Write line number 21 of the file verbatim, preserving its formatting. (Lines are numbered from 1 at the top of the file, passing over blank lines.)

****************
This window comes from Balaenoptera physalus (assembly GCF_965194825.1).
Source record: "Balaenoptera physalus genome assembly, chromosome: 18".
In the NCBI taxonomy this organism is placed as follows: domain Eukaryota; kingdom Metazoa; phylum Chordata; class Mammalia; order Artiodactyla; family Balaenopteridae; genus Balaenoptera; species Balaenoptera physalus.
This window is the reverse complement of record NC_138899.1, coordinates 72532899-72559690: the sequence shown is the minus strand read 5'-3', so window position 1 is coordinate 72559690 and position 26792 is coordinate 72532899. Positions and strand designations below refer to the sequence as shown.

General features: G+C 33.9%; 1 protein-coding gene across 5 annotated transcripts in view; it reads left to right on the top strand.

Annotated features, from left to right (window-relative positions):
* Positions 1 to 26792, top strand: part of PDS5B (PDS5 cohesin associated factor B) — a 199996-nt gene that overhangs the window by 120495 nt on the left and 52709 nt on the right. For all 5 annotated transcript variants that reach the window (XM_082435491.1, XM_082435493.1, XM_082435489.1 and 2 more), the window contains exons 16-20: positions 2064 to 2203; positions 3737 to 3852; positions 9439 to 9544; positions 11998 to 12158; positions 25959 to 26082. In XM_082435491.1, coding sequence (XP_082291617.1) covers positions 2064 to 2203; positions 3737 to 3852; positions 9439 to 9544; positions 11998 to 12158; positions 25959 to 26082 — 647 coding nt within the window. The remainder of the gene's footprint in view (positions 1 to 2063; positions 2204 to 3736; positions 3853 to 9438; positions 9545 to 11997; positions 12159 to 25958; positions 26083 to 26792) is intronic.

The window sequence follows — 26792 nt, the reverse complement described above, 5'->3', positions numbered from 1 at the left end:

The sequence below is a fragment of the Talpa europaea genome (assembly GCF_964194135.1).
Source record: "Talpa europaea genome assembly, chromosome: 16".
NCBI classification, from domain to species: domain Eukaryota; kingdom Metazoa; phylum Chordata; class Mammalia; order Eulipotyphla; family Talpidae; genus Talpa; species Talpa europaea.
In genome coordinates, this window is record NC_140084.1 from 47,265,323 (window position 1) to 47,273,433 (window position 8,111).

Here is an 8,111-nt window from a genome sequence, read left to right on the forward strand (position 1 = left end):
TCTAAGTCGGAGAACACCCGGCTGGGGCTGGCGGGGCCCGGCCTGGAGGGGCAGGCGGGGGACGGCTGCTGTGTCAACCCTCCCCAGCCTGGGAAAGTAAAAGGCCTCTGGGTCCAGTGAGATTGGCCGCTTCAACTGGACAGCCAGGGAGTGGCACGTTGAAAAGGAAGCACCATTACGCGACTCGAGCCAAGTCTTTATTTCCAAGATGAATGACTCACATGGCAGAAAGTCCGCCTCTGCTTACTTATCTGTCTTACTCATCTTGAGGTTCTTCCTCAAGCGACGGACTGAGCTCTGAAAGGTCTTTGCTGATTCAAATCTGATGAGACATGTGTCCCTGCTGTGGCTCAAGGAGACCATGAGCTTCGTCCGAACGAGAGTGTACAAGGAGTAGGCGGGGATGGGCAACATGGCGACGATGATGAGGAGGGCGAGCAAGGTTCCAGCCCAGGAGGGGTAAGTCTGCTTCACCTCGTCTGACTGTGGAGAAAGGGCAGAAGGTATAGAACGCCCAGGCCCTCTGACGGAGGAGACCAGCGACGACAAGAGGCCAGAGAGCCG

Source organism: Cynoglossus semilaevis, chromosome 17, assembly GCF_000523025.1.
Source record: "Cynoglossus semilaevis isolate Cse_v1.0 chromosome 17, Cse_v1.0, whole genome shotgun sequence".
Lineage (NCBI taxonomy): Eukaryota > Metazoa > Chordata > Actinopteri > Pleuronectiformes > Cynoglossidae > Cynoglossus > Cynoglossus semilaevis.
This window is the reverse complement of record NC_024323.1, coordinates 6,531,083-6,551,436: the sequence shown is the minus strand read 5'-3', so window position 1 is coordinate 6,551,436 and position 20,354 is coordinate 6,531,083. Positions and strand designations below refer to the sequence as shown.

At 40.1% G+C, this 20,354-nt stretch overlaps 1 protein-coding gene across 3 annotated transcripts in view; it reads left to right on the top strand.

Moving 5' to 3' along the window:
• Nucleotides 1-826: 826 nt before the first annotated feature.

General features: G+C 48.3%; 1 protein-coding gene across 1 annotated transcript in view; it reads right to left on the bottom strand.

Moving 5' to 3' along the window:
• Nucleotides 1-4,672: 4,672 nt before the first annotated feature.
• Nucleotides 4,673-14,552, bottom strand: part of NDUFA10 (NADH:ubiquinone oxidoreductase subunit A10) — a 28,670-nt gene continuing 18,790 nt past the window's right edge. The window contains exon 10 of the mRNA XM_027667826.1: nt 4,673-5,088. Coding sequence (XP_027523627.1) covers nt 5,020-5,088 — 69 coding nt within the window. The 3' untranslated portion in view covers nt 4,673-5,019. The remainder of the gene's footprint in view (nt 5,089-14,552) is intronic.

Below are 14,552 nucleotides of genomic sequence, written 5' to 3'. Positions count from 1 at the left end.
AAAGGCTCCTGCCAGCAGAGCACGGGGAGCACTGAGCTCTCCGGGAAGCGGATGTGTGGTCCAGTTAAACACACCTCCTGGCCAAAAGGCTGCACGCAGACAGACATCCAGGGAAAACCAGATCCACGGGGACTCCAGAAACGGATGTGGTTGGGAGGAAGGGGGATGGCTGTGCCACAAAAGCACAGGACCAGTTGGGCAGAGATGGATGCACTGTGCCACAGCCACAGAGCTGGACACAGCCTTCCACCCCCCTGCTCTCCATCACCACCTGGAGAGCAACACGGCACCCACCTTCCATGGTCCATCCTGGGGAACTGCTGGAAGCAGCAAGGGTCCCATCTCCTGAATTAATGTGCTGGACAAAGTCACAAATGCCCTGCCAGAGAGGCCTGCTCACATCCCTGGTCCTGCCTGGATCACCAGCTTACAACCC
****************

• Nucleotides 1-826: 826 nt before the first annotated feature.